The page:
Repairing Broken Syma X1 Quadcopter

As anyone who has flown quadcopters knows, unfortunately they have a tendency to break! After a series of hard landings or straight up crashes, even the best designed quadcopter may show some damage. This is especially a problem for the lighter models that are flown indoors and with full manual control, such as the Syma X1 quadcopter.

When I first was learning to fly the Syma X1, I crashed it probably five times per every flight (which last about 10 minutes) - and many times I thought it was a goner! It would ram into brick walls, hit the ceiling, fall down stairs, etc. and make an awful sound each time like the plastic frame was shattering and the propellers were popping off. Surprisingly, it held up quite well though and each time there was little to no real damage - sometimes I’d have to pop back in the plastic housing that held each motor in, but that was usually it.

But after a flight outside on a windy day, I lost control of the quadcopter and it came hurtling down to the hard-packed ground, bending one of the main arms. I was able to later bend it back and attach it with regular hot glue gun. This worked very well for fixing the quadcopter, at least for a few weeks and dozens more flights. Another option would be Gorilla Glue, a super-strong adhesive. The key when repairing is to get all the lateral arms to line up so none of the propellers are higher or lower than one another - if that’s the case, your quadcopter will always drift in one direction or the other.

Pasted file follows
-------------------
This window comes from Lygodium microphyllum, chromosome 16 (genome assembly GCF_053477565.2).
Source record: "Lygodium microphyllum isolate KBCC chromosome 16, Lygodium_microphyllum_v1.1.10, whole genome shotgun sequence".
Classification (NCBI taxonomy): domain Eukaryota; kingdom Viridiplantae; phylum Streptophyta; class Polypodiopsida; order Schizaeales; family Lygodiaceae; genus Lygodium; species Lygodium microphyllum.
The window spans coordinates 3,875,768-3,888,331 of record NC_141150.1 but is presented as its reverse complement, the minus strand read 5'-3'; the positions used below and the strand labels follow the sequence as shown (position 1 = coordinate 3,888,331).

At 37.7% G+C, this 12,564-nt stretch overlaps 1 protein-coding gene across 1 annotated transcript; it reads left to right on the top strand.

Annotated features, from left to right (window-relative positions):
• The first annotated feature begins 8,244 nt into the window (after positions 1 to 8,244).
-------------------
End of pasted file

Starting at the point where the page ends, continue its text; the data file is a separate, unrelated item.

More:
Poor Syma X1 - Missing an arm!

The arm had completely come out!

The after-repair job - Hot Glue holding the quadcopter together

As you can see in the pics, I had some success in repairing the quadcopter. But after a series of hard landings over the next few weeks the arm had bent back and the quad was drifting. I tried in vain to repair it again, doing a complete dis-assembly, but it didn’t work. The result?


The aftermath, quadcopter no longer.

I did get to learn more about the motors though, they’re pretty interesting - essentially they are coils of copper inside a magnetic housing, with a gear attached to one end that feeds to the propeller. Here’s an up close:

Internal copper motor assembly, with gear unattached and magnetic housings in background

The main circuit board is also kind of cool - in later posts, I want to examine each component and learn more about which chips and components are common across different quadcopter models.

Syma X1 Circuit Board Exposed

Anyways, after my disassembly clearly this thing was never flying again - but at only $35 online, buying another one wasn’t a huge deal and I think I definitely got my money’s worth before it died. What’s been your experience with quadcopters breaking? How many flights did you get, and what circumstances did it finally give out under?